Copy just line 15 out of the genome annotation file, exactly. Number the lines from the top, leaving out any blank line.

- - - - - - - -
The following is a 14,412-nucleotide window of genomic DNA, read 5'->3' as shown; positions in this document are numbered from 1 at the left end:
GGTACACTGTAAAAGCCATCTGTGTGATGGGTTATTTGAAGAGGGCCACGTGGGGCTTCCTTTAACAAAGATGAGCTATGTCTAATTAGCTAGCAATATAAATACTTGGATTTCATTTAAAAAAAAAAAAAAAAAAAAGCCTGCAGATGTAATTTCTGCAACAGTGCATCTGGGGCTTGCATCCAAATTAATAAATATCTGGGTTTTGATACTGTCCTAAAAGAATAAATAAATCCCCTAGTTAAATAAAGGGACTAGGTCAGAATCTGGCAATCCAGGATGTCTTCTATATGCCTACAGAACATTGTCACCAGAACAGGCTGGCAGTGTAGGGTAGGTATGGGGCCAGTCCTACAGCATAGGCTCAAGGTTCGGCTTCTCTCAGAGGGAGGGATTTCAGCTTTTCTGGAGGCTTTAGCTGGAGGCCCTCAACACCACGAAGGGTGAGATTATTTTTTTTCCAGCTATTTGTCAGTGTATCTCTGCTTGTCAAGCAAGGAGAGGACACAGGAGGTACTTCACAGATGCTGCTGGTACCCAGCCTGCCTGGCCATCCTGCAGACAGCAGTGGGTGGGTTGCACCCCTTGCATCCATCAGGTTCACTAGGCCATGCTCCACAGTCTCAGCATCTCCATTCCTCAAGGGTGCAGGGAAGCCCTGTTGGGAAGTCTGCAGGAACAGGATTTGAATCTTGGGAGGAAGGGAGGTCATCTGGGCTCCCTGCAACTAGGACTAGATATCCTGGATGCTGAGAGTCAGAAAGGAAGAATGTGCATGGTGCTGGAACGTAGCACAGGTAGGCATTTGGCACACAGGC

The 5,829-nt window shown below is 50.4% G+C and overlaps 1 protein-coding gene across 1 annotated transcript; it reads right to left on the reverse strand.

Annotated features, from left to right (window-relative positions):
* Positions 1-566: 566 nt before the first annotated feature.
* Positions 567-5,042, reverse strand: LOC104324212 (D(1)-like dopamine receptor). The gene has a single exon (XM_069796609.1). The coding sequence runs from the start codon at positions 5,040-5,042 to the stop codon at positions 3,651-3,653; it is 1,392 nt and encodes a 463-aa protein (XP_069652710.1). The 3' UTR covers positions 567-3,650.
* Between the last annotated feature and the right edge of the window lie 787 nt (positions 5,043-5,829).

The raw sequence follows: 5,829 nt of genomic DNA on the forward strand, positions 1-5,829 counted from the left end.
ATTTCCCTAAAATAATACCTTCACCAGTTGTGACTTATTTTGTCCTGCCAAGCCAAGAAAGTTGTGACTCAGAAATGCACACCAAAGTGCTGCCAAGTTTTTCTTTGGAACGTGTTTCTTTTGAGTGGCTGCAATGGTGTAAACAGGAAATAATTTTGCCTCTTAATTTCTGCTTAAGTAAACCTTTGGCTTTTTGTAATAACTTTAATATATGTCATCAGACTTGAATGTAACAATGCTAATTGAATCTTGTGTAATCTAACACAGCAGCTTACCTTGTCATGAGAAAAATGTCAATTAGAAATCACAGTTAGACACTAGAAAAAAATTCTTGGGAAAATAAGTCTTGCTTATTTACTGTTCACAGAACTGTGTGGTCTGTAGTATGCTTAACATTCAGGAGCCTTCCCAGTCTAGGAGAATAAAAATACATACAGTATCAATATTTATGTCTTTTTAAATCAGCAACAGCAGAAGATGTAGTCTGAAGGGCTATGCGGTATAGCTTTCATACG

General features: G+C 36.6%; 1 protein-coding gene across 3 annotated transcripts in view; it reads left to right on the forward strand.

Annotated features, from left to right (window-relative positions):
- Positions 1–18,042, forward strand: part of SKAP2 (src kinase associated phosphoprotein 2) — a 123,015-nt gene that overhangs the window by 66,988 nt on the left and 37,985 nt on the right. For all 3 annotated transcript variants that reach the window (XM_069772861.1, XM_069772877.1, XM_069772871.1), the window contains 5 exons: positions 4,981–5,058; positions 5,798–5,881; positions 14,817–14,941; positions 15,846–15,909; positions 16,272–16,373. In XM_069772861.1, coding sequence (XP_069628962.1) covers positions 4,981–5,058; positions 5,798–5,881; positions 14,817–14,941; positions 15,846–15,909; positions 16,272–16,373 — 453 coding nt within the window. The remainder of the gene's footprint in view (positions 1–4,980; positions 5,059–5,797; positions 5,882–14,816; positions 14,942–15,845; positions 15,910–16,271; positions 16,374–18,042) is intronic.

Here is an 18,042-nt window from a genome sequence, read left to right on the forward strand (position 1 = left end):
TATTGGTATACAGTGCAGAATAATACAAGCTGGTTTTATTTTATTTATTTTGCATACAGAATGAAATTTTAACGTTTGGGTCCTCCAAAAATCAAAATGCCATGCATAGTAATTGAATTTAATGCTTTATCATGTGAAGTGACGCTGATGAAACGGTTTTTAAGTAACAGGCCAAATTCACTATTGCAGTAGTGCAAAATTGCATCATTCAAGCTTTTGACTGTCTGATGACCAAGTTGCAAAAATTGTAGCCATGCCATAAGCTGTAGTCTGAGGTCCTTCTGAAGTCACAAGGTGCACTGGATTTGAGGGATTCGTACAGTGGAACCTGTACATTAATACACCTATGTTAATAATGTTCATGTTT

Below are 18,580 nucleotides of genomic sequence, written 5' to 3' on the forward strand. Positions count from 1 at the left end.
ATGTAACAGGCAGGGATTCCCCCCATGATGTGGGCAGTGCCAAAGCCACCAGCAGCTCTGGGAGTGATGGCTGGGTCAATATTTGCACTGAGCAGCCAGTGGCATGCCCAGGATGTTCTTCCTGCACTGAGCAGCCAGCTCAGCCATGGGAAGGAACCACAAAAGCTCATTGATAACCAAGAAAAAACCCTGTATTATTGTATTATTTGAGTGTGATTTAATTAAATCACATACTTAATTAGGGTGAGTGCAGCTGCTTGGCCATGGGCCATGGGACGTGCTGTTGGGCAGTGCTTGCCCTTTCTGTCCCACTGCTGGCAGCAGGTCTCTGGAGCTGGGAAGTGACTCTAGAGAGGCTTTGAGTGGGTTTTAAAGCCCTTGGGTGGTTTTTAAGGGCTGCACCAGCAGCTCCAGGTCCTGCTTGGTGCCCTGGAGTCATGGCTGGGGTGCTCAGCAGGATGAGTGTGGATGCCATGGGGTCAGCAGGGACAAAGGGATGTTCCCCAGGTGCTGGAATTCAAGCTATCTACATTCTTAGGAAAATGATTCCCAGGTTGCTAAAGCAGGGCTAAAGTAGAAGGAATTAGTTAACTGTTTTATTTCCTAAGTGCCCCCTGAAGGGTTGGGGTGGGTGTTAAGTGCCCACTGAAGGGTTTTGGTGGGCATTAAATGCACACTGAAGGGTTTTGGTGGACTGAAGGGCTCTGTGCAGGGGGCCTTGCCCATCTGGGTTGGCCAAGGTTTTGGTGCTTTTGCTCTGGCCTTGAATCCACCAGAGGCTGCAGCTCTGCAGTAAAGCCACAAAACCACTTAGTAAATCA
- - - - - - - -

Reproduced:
Below are 18,580 nucleotides of genomic sequence, written 5' to 3' on the forward strand. Positions count from 1 at the left end.